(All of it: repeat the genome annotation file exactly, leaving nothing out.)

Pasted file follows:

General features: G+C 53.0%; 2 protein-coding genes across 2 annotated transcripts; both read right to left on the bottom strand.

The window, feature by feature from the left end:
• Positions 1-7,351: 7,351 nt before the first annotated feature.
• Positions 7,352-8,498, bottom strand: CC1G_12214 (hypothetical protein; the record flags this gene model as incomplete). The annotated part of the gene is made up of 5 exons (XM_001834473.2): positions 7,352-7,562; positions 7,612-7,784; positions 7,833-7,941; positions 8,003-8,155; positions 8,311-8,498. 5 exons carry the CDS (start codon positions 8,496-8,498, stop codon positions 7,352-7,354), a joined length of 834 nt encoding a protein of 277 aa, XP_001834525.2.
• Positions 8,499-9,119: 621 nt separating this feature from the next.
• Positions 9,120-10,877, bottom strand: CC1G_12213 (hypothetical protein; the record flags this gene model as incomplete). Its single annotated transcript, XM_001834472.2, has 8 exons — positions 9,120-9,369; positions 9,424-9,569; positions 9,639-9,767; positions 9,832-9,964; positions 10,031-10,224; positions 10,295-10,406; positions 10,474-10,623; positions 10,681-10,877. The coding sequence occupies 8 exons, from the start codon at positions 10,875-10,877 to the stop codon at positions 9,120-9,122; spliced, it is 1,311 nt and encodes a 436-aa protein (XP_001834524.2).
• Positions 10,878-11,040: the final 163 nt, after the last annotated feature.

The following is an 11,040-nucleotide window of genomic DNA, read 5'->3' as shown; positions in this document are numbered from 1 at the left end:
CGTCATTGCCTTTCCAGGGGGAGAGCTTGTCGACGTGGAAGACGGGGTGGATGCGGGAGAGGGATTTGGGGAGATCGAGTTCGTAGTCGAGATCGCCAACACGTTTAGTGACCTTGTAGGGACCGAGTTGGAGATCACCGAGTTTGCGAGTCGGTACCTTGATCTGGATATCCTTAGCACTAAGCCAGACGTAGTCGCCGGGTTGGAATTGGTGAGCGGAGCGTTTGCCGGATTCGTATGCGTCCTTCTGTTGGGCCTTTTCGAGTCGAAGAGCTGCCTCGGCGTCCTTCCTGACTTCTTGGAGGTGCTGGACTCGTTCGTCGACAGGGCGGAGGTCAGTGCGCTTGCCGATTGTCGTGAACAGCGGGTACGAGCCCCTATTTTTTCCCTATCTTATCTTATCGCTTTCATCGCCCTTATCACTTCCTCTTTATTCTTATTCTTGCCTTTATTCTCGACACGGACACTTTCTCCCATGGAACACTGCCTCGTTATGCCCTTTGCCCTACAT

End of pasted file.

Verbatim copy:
General features: G+C 53.0%; 2 protein-coding genes across 2 annotated transcripts; both read right to left on the bottom strand.

The window, feature by feature from the left end:
• Positions 1-7,351: 7,351 nt before the first annotated feature.
• Positions 7,352-8,498, bottom strand: CC1G_12214 (hypothetical protein; the record flags this gene model as incomplete). The annotated part of the gene is made up of 5 exons (XM_001834473.2): positions 7,352-7,562; positions 7,612-7,784; positions 7,833-7,941; positions 8,003-8,155; positions 8,311-8,498. 5 exons carry the CDS (start codon positions 8,496-8,498, stop codon positions 7,352-7,354), a joined length of 834 nt encoding a protein of 277 aa, XP_001834525.2.
• Positions 8,499-9,119: 621 nt separating this feature from the next.
• Positions 9,120-10,877, bottom strand: CC1G_12213 (hypothetical protein; the record flags this gene model as incomplete). Its single annotated transcript, XM_001834472.2, has 8 exons — positions 9,120-9,369; positions 9,424-9,569; positions 9,639-9,767; positions 9,832-9,964; positions 10,031-10,224; positions 10,295-10,406; positions 10,474-10,623; positions 10,681-10,877. The coding sequence occupies 8 exons, from the start codon at positions 10,875-10,877 to the stop codon at positions 9,120-9,122; spliced, it is 1,311 nt and encodes a 436-aa protein (XP_001834524.2).
• Positions 10,878-11,040: the final 163 nt, after the last annotated feature.

The following is an 11,040-nucleotide window of genomic DNA, read 5'->3' as shown; positions in this document are numbered from 1 at the left end:
CGTCATTGCCTTTCCAGGGGGAGAGCTTGTCGACGTGGAAGACGGGGTGGATGCGGGAGAGGGATTTGGGGAGATCGAGTTCGTAGTCGAGATCGCCAACACGTTTAGTGACCTTGTAGGGACCGAGTTGGAGATCACCGAGTTTGCGAGTCGGTACCTTGATCTGGATATCCTTAGCACTAAGCCAGACGTAGTCGCCGGGTTGGAATTGGTGAGCGGAGCGTTTGCCGGATTCGTATGCGTCCTTCTGTTGGGCCTTTTCGAGTCGAAGAGCTGCCTCGGCGTCCTTCCTGACTTCTTGGAGGTGCTGGACTCGTTCGTCGACAGGGCGGAGGTCAGTGCGCTTGCCGATTGTCGTGAACAGCGGGTACGAGCCCCTATTTTTTCCCTATCTTATCTTATCGCTTTCATCGCCCTTATCACTTCCTCTTTATTCTTATTCTTGCCTTTATTCTCGACACGGACACTTTCTCCCATGGAACACTGCCTCGTTATGCCCTTTGCCCTACAT